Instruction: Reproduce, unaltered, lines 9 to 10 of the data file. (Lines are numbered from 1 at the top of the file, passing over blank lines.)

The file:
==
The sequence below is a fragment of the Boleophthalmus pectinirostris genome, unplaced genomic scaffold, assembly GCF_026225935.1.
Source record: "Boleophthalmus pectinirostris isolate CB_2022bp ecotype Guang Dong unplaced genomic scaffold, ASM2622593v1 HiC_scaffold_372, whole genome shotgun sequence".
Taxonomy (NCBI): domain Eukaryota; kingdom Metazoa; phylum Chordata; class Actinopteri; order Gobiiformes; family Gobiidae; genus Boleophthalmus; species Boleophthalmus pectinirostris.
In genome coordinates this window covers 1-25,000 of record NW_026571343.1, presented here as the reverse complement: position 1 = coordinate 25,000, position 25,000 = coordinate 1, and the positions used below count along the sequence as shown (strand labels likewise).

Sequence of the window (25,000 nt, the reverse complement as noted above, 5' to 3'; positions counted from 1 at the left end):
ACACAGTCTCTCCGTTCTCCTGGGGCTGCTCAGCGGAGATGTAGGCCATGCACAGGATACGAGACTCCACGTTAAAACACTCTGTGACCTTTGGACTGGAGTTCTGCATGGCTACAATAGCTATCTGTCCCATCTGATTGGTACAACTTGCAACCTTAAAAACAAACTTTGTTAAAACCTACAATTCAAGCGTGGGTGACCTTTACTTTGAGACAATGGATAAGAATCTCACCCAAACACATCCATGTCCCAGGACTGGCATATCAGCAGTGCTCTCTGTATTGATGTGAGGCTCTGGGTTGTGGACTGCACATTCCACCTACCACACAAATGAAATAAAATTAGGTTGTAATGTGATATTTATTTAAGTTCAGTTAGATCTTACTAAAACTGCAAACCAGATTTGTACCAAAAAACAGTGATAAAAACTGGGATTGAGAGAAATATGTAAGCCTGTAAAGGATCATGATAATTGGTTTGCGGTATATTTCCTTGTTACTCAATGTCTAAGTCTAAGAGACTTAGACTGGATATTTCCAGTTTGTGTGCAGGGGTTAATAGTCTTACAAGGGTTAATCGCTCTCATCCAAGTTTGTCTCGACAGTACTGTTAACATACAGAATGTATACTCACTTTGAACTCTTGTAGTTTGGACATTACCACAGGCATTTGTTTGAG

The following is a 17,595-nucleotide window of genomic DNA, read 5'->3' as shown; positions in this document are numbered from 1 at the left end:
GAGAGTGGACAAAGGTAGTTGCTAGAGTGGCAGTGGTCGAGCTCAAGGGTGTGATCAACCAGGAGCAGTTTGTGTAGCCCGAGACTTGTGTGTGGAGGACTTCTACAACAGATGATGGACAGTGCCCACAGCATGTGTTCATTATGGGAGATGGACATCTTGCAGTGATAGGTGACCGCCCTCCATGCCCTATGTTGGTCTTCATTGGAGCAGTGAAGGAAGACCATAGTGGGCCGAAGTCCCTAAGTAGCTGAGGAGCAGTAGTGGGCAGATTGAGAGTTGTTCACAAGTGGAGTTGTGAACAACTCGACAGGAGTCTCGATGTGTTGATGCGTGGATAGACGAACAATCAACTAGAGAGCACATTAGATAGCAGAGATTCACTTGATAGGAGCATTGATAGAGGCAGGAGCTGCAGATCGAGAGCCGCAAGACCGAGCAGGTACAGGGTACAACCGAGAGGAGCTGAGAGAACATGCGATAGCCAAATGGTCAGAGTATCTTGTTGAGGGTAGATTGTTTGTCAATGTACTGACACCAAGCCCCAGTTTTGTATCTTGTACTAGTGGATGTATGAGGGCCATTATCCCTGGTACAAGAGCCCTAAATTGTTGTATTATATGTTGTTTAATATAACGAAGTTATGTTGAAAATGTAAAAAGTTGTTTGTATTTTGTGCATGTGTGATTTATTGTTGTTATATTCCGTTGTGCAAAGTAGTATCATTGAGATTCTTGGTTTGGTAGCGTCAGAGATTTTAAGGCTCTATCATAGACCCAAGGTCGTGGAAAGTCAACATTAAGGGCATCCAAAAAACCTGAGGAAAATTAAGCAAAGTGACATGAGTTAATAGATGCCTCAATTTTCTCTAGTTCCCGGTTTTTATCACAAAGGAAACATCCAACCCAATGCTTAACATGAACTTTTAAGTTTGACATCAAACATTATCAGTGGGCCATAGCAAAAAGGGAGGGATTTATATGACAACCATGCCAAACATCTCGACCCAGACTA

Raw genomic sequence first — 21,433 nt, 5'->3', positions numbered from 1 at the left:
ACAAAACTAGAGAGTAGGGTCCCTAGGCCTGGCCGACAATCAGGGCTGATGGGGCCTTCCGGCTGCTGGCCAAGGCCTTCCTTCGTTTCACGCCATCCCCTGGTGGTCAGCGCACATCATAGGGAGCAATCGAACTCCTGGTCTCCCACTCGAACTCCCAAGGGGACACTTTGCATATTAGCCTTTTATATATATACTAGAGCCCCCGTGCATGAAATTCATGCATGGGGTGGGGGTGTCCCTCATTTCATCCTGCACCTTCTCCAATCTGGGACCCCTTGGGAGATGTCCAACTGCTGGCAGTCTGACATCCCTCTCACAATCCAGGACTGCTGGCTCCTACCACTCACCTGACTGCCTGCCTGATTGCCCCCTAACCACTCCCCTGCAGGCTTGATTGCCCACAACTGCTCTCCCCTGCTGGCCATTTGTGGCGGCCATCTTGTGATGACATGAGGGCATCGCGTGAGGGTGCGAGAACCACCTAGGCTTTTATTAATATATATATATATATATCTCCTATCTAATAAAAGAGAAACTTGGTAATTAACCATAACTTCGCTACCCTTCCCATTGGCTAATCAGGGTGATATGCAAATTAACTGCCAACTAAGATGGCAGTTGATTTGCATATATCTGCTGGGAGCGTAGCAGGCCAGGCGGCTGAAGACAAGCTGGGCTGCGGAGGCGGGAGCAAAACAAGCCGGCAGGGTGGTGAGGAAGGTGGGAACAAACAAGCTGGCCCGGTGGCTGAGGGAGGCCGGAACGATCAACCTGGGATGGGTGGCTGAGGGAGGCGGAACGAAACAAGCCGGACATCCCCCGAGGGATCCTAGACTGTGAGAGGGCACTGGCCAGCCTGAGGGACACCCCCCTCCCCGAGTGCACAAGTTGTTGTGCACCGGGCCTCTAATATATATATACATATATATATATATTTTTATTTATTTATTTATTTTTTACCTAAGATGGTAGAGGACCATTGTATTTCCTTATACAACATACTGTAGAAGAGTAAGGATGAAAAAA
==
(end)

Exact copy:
Raw genomic sequence first — 21,433 nt, 5'->3', positions numbered from 1 at the left:
ACAAAACTAGAGAGTAGGGTCCCTAGGCCTGGCCGACAATCAGGGCTGATGGGGCCTTCCGGCTGCTGGCCAAGGCCTTCCTTCGTTTCACGCCATCCCCTGGTGGTCAGCGCACATCATAGGGAGCAATCGAACTCCTGGTCTCCCACTCGAACTCCCAAGGGGACACTTTGCATATTAGCCTTTTATATATATACTAGAGCCCCCGTGCATGAAATTCATGCATGGGGTGGGGGTGTCCCTCATTTCATCCTGCACCTTCTCCAATCTGGGACCCCTTGGGAGATGTCCAACTGCTGGCAGTCTGACATCCCTCTCACAATCCAGGACTGCTGGCTCCTACCACTCACCTGACTGCCTGCCTGATTGCCCCCTAACCACTCCCCTGCAGGCTTGATTGCCCACAACTGCTCTCCCCTGCTGGCCATTTGTGGCGGCCATCTTGTGATGACATGAGGGCATCGCGTGAGGGTGCGAGAACCACCTAGGCTTTTATTAATATATATATATATATATCTCCTATCTAATAAAAGAGAAACTTGGTAATTAACCATAACTTCGCTACCCTTCCCATTGGCTAATCAGGGTGATATGCAAATTAACTGCCAACTAAGATGGCAGTTGATTTGCATATATCTGCTGGGAGCGTAGCAGGCCAGGCGGCTGAAGACAAGCTGGGCTGCGGAGGCGGGAGCAAAACAAGCCGGCAGGGTGGTGAGGAAGGTGGGAACAAACAAGCTGGCCCGGTGGCTGAGGGAGGCCGGAACGATCAACCTGGGATGGGTGGCTGAGGGAGGCGGAACGAAACAAGCCGGACATCCCCCGAGGGATCCTAGACTGTGAGAGGGCACTGGCCAGCCTGAGGGACACCCCCCTCCCCGAGTGCACAAGTTGTTGTGCACCGGGCCTCTAATATATATATACATATATATATATATTTTTATTTATTTATTTATTTTTTACCTAAGATGGTAGAGGACCATTGTATTTCCTTATACAACATACTGTAGAAGAGTAAGGATGAAAAAA